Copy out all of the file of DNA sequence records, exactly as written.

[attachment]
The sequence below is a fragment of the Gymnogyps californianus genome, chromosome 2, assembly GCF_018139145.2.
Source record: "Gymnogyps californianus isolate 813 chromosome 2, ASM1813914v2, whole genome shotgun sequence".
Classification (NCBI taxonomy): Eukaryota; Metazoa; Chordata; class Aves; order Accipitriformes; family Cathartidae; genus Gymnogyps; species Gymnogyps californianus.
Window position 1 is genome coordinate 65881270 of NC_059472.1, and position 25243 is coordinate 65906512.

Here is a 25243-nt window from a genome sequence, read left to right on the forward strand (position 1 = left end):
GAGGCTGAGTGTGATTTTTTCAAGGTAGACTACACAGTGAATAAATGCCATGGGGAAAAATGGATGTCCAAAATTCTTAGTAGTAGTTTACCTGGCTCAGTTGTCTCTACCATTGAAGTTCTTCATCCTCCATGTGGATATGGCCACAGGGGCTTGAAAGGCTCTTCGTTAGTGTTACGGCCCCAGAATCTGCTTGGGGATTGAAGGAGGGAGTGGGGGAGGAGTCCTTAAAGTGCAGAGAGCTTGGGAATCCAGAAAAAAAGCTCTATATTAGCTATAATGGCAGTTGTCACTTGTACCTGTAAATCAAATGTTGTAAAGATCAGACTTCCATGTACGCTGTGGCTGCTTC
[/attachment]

The sequence below is a fragment of the Gymnogyps californianus genome, chromosome 2, assembly GCF_018139145.2.
Source record: "Gymnogyps californianus isolate 813 chromosome 2, ASM1813914v2, whole genome shotgun sequence".
Classification (NCBI taxonomy): Eukaryota; Metazoa; Chordata; class Aves; order Accipitriformes; family Cathartidae; genus Gymnogyps; species Gymnogyps californianus.
Window position 1 is genome coordinate 65881270 of NC_059472.1, and position 25243 is coordinate 65906512.

Here is a 25243-nt window from a genome sequence, read left to right on the forward strand (position 1 = left end):
GAGGCTGAGTGTGATTTTTTCAAGGTAGACTACACAGTGAATAAATGCCATGGGGAAAAATGGATGTCCAAAATTCTTAGTAGTAGTTTACCTGGCTCAGTTGTCTCTACCATTGAAGTTCTTCATCCTCCATGTGGATATGGCCACAGGGGCTTGAAAGGCTCTTCGTTAGTGTTACGGCCCCAGAATCTGCTTGGGGATTGAAGGAGGGAGTGGGGGAGGAGTCCTTAAAGTGCAGAGAGCTTGGGAATCCAGAAAAAAAGCTCTATATTAGCTATAATGGCAGTTGTCACTTGTACCTGTAAATCAAATGTTGTAAAGATCAGACTTCCATGTACGCTGTGGCTGCTTC